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You are not logged in. #1 20130126 10:38:41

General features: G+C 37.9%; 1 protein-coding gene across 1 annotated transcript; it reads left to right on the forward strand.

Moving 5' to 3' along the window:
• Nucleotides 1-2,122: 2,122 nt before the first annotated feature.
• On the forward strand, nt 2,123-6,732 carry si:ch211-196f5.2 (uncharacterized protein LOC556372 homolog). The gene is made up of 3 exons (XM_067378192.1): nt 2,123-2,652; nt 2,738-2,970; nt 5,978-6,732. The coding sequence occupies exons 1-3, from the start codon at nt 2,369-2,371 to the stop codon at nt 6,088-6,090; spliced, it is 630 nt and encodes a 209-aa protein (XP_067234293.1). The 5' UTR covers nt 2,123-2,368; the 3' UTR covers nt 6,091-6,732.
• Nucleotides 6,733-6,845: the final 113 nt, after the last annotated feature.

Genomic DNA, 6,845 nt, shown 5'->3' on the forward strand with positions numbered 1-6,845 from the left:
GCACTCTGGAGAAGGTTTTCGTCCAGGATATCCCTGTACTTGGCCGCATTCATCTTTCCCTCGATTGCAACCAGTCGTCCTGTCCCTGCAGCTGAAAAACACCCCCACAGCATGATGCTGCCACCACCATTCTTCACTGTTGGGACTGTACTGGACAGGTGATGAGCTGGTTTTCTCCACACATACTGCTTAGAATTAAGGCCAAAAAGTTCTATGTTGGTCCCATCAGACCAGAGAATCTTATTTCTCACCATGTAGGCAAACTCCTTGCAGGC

Diagonalizing a matrix.Hi; The central problems of Linear Algebra are the solution of a simultaneous set of linear equations or Ax = b and determining the eigenvalues of a matrix. The eigenvalues are usually computed using a computer and we will not break with tradition, they are There is a little theorem that says if a square matrix has distinct eigenvalues then it is diagonalizable. So this one is diagonalizable. To do it we need the Eigenvectors of A: To check whether we have diagonalized it we plug in to Okay, so what? The useful fact is that to get A^k we only now need the following matrix equation. Now D^k is easy to get because to raise a matrix with just diagonal elements like D to the kth power you just take each element and raise it to the kth power. So if we wanted A^10 we would compute And we are done! In mathematics, you don't understand things. You just get used to them. I have the result, but I do not yet know how to get it. All physicists, and a good many quite respectable mathematicians are contemptuous about proof.